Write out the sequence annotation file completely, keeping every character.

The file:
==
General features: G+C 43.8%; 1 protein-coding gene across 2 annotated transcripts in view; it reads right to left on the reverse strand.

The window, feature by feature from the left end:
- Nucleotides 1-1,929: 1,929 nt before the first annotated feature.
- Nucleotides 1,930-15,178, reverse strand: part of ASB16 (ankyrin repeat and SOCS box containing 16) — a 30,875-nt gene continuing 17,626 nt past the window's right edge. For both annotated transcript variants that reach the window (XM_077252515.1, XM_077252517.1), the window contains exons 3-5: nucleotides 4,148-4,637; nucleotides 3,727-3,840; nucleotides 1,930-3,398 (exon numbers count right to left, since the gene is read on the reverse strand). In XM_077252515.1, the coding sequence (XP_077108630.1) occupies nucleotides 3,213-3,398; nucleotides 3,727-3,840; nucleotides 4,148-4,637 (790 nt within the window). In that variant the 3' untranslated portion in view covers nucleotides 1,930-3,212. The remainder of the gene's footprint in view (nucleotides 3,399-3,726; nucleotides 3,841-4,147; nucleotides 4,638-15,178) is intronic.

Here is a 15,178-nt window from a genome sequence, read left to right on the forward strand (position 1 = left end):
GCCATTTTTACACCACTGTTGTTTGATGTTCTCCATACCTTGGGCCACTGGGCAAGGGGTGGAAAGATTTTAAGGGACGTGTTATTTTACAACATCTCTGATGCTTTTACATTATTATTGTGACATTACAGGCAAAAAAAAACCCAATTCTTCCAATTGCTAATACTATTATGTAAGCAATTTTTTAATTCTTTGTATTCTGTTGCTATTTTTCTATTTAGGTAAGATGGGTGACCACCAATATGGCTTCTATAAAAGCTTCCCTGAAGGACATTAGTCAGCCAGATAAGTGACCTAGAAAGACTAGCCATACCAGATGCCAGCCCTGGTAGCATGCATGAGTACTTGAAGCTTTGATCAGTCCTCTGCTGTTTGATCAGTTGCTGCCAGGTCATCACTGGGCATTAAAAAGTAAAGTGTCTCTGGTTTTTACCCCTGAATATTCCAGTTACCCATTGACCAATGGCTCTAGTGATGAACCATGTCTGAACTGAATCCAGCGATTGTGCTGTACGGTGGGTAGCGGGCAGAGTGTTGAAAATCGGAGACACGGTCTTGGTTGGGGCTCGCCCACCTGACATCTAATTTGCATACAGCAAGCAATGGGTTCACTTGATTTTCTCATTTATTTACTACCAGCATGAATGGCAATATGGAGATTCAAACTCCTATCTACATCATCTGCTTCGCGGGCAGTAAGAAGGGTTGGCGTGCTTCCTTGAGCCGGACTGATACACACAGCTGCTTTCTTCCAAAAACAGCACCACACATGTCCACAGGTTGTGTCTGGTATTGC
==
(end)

General features: G+C 43.8%; 1 protein-coding gene across 2 annotated transcripts in view; it reads right to left on the reverse strand.

The window, feature by feature from the left end:
- Nucleotides 1-1,929: 1,929 nt before the first annotated feature.
- Nucleotides 1,930-15,178, reverse strand: part of ASB16 (ankyrin repeat and SOCS box containing 16) — a 30,875-nt gene continuing 17,626 nt past the window's right edge. For both annotated transcript variants that reach the window (XM_077252515.1, XM_077252517.1), the window contains exons 3-5: nucleotides 4,148-4,637; nucleotides 3,727-3,840; nucleotides 1,930-3,398 (exon numbers count right to left, since the gene is read on the reverse strand). In XM_077252515.1, the coding sequence (XP_077108630.1) occupies nucleotides 3,213-3,398; nucleotides 3,727-3,840; nucleotides 4,148-4,637 (790 nt within the window). In that variant the 3' untranslated portion in view covers nucleotides 1,930-3,212. The remainder of the gene's footprint in view (nucleotides 3,399-3,726; nucleotides 3,841-4,147; nucleotides 4,638-15,178) is intronic.

Here is a 15,178-nt window from a genome sequence, read left to right on the forward strand (position 1 = left end):
GCCATTTTTACACCACTGTTGTTTGATGTTCTCCATACCTTGGGCCACTGGGCAAGGGGTGGAAAGATTTTAAGGGACGTGTTATTTTACAACATCTCTGATGCTTTTACATTATTATTGTGACATTACAGGCAAAAAAAAACCCAATTCTTCCAATTGCTAATACTATTATGTAAGCAATTTTTTAATTCTTTGTATTCTGTTGCTATTTTTCTATTTAGGTAAGATGGGTGACCACCAATATGGCTTCTATAAAAGCTTCCCTGAAGGACATTAGTCAGCCAGATAAGTGACCTAGAAAGACTAGCCATACCAGATGCCAGCCCTGGTAGCATGCATGAGTACTTGAAGCTTTGATCAGTCCTCTGCTGTTTGATCAGTTGCTGCCAGGTCATCACTGGGCATTAAAAAGTAAAGTGTCTCTGGTTTTTACCCCTGAATATTCCAGTTACCCATTGACCAATGGCTCTAGTGATGAACCATGTCTGAACTGAATCCAGCGATTGTGCTGTACGGTGGGTAGCGGGCAGAGTGTTGAAAATCGGAGACACGGTCTTGGTTGGGGCTCGCCCACCTGACATCTAATTTGCATACAGCAAGCAATGGGTTCACTTGATTTTCTCATTTATTTACTACCAGCATGAATGGCAATATGGAGATTCAAACTCCTATCTACATCATCTGCTTCGCGGGCAGTAAGAAGGGTTGGCGTGCTTCCTTGAGCCGGACTGATACACACAGCTGCTTTCTTCCAAAAACAGCACCACACATGTCCACAGGTTGTGTCTGGTATTGC